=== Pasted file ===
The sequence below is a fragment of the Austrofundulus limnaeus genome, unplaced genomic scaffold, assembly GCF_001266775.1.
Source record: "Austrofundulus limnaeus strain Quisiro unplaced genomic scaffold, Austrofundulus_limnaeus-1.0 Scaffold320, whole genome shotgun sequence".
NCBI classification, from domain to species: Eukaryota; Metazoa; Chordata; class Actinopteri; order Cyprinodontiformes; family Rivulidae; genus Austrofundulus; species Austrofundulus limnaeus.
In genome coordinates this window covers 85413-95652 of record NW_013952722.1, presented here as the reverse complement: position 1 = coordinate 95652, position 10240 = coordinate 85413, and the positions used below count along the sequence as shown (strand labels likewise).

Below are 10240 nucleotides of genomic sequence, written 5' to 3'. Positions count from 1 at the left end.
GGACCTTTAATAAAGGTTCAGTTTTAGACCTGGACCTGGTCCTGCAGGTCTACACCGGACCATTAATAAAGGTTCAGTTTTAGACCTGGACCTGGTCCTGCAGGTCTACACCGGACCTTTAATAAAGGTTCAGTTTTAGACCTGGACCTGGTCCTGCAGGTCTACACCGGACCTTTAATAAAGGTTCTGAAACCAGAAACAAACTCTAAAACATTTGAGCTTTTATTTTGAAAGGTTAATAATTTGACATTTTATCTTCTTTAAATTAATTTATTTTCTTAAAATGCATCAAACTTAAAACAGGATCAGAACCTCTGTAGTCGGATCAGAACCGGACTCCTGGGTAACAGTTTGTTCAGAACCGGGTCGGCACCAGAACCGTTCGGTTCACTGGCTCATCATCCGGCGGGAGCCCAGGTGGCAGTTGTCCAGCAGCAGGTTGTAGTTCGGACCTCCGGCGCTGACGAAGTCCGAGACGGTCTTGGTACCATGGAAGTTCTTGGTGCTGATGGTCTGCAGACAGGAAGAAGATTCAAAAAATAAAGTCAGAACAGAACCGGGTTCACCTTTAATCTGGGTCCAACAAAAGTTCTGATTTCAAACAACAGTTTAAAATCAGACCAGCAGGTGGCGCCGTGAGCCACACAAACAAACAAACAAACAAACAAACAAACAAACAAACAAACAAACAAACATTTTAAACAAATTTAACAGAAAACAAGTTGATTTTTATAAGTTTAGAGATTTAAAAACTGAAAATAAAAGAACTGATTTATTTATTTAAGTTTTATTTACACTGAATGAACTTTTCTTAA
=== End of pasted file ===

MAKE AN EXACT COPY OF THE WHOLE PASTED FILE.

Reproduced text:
The sequence below is a fragment of the Austrofundulus limnaeus genome, unplaced genomic scaffold, assembly GCF_001266775.1.
Source record: "Austrofundulus limnaeus strain Quisiro unplaced genomic scaffold, Austrofundulus_limnaeus-1.0 Scaffold320, whole genome shotgun sequence".
NCBI classification, from domain to species: Eukaryota; Metazoa; Chordata; class Actinopteri; order Cyprinodontiformes; family Rivulidae; genus Austrofundulus; species Austrofundulus limnaeus.
In genome coordinates this window covers 85413-95652 of record NW_013952722.1, presented here as the reverse complement: position 1 = coordinate 95652, position 10240 = coordinate 85413, and the positions used below count along the sequence as shown (strand labels likewise).

Below are 10240 nucleotides of genomic sequence, written 5' to 3'. Positions count from 1 at the left end.
GGACCTTTAATAAAGGTTCAGTTTTAGACCTGGACCTGGTCCTGCAGGTCTACACCGGACCATTAATAAAGGTTCAGTTTTAGACCTGGACCTGGTCCTGCAGGTCTACACCGGACCTTTAATAAAGGTTCAGTTTTAGACCTGGACCTGGTCCTGCAGGTCTACACCGGACCTTTAATAAAGGTTCTGAAACCAGAAACAAACTCTAAAACATTTGAGCTTTTATTTTGAAAGGTTAATAATTTGACATTTTATCTTCTTTAAATTAATTTATTTTCTTAAAATGCATCAAACTTAAAACAGGATCAGAACCTCTGTAGTCGGATCAGAACCGGACTCCTGGGTAACAGTTTGTTCAGAACCGGGTCGGCACCAGAACCGTTCGGTTCACTGGCTCATCATCCGGCGGGAGCCCAGGTGGCAGTTGTCCAGCAGCAGGTTGTAGTTCGGACCTCCGGCGCTGACGAAGTCCGAGACGGTCTTGGTACCATGGAAGTTCTTGGTGCTGATGGTCTGCAGACAGGAAGAAGATTCAAAAAATAAAGTCAGAACAGAACCGGGTTCACCTTTAATCTGGGTCCAACAAAAGTTCTGATTTCAAACAACAGTTTAAAATCAGACCAGCAGGTGGCGCCGTGAGCCACACAAACAAACAAACAAACAAACAAACAAACAAACAAACAAACAAACAAACATTTTAAACAAATTTAACAGAAAACAAGTTGATTTTTATAAGTTTAGAGATTTAAAAACTGAAAATAAAAGAACTGATTTATTTATTTAAGTTTTATTTACACTGAATGAACTTTTCTTAA